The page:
Baya Simons, Review 31

— The Best Breakthrough Books of 2019, Mr Porter

‘Land and water, flesh and blood. The planet and the body. Society and the person. Surrender maps these profound fractal relationships with a precision and sensitivity that stunned me. Here is a singular spiritual travelogue of the American West that is worthy of D.H. Lawrence.’
— Walter Kirn, author of Up In The Air 

Surrender is an astonishing book about the fragility of nature, grief, the American West, the consolations of travel and the exquisite agonies of mortal life. Pocock travels widely in time and space, through memories, visions, the deaths of her parents and the birth of her child. Beautiful, wise and deeply moving, this is ambulatory philosophy at its finest – for readers of Rebecca Solnit, Lauren Elkin, Garnette Cadogan and Iain Sinclair.’
— Joanna Kavenna, author of A Field Guide to Reality

‘Written with great narrative richness and an anthropologist’s intrepid gaze, Surrender is fascinating, urgent and profoundly compelling. It is an important addition to nature’s library.’
— Chloe Aridjis, author of Sea Monsters

‘In Surrender, Joanna Pocock follows rewilders, nomads, ecosexuals and a host of outliers who see living with and off the land as the salvation of our species and everything else on the planet. Her candid and beautifully written journey confronts the angst, guilt and grief she experiences while examining the greatest existential crisis of all time – the killing of diverse life on our planet. Pocock’s book is deeply researched and broad in its search for solutions. Her deft blending and layering of the personal with the political makes Surrender a necessary read for our times.’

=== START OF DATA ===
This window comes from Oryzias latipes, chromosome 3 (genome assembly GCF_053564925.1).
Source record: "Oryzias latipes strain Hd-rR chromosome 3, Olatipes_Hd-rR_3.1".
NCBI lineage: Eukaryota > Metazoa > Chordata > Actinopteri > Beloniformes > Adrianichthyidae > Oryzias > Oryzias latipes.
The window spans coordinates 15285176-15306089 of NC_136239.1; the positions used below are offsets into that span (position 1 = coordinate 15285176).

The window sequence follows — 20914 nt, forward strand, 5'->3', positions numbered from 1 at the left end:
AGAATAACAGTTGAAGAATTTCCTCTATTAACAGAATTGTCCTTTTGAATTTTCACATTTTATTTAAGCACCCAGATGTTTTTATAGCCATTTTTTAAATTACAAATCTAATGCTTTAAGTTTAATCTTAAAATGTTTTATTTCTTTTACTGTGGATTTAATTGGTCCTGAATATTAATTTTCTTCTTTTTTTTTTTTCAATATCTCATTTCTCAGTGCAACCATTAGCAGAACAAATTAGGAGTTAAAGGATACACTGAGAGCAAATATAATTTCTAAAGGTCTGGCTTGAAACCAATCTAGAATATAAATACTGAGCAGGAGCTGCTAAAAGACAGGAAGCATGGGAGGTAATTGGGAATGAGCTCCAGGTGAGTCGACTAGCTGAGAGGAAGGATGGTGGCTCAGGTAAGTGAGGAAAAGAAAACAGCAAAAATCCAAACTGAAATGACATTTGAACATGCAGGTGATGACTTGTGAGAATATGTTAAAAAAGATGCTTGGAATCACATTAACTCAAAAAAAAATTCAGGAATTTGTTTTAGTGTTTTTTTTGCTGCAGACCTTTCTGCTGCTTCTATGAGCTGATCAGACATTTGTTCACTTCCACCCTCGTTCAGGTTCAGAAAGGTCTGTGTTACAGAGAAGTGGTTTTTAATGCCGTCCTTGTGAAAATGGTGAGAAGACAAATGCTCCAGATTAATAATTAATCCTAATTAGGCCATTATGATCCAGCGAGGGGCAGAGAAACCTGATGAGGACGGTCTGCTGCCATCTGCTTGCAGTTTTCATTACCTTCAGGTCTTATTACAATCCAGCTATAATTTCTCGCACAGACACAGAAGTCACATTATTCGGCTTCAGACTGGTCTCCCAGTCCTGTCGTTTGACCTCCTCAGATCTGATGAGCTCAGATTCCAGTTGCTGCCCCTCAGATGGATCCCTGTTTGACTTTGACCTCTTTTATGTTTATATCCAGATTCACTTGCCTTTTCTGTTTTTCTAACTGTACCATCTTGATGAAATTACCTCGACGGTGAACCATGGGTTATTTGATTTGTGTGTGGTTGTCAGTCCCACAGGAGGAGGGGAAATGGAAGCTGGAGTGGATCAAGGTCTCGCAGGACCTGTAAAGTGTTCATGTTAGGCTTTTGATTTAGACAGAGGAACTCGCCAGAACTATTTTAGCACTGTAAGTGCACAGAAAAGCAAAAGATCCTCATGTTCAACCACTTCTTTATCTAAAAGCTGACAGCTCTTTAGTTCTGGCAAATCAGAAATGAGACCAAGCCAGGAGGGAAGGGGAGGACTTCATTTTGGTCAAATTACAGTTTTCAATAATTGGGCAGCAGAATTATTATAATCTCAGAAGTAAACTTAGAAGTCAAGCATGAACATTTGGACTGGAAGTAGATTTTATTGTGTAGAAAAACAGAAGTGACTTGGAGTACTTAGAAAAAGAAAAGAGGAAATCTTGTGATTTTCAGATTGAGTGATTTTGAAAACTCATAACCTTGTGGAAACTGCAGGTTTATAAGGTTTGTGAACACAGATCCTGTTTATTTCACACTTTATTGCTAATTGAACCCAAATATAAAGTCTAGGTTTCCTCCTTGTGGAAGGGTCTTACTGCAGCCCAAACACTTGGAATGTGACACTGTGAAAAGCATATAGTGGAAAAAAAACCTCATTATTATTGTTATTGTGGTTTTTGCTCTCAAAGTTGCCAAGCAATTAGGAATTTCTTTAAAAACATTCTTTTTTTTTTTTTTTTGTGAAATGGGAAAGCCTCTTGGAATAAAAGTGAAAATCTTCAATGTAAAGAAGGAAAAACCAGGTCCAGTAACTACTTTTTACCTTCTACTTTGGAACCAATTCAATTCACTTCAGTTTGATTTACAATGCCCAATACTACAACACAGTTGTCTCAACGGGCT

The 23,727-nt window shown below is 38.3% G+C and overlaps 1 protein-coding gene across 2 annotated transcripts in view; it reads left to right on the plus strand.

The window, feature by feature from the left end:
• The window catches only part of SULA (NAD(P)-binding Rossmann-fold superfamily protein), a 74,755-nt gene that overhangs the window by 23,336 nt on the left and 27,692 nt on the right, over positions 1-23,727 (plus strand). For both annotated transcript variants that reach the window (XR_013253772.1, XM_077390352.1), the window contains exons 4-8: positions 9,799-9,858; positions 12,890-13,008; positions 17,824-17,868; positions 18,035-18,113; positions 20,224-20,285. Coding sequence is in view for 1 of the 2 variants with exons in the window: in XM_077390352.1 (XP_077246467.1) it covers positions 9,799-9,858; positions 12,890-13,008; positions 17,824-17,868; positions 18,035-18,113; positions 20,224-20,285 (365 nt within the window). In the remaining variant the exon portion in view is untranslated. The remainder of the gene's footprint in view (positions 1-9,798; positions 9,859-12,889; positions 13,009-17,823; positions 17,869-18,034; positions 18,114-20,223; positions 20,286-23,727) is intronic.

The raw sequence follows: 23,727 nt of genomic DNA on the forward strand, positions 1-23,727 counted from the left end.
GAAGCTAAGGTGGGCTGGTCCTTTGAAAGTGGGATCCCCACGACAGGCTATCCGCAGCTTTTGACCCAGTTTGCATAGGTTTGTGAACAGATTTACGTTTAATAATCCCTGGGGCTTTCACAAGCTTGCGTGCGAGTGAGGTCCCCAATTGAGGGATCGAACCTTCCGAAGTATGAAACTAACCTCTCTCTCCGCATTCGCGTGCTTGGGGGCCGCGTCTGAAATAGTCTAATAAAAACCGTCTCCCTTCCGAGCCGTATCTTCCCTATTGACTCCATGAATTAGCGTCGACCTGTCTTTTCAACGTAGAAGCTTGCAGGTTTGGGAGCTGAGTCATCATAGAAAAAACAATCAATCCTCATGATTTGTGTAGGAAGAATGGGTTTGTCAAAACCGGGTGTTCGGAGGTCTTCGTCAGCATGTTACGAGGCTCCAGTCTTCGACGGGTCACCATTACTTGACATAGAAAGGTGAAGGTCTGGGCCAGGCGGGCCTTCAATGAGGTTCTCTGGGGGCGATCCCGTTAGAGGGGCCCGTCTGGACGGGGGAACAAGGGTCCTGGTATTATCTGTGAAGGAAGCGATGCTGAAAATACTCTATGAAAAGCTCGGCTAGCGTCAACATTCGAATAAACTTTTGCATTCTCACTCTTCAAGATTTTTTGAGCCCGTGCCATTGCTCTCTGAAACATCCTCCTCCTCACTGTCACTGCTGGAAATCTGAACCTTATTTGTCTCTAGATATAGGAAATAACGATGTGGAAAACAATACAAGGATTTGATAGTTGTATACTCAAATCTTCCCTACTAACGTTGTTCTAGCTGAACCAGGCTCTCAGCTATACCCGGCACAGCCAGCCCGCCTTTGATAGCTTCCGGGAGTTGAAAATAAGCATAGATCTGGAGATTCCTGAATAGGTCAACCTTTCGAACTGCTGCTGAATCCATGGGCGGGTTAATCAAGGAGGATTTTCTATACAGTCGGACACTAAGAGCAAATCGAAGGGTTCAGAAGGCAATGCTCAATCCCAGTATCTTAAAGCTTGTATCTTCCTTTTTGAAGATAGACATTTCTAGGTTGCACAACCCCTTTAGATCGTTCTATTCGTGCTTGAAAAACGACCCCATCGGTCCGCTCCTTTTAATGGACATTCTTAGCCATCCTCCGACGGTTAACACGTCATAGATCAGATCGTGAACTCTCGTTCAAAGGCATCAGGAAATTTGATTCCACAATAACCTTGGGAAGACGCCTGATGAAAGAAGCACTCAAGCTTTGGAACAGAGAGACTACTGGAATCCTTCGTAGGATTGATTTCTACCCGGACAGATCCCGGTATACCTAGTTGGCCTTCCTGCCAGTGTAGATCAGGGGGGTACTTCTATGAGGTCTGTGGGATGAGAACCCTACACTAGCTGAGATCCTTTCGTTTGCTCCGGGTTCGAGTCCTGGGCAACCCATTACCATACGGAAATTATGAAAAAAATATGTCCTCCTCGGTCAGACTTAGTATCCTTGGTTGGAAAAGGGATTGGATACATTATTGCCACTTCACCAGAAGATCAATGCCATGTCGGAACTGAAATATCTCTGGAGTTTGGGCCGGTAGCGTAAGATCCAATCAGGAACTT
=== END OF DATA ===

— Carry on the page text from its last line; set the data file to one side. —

— Edward Burtynsky

‘Joanna Pocock’s compelling debut, a tapestry of personal narrative and vibrant reporting, explores the fresh, unconventional, and often hopeful relationships with nature that are clashing with the tintype images of the American West. So much more than a memoir, Surrender is an important enquiry into the ground upon which we find and establish a home.’
— Harley Rustad, author of Big Lonely Doug

‘With apocalyptic imagery abounding, Pocock gives fascinating insight into people who are preparing for “serious social, economic or planetary disaster.”’
— Alice FurseMinor Literatures

‘Pocock’s writing style is spare, allowing the landscape to speak for itself. She builds an urgent call-to-action through concrete details. She recalls the likes of Joan Didion, Annie Dillard, and Rebecca Solnit, and their own transcendentalist forebears like Emerson and Thoreau.’ 
Emily Woodworth, Ecotheo Review

Joanna Pocock is an Irish-Canadian writer living in London. Her writing has notably appeared in the Los Angeles Times, the Nation and she is a contributor to the Dark Mountain project. She won the 2018 Fitzcarraldo Editions Essay Prize for Surrender and in 2021 she was awarded the Arts Foundation’s Environmental Writing Fellowship.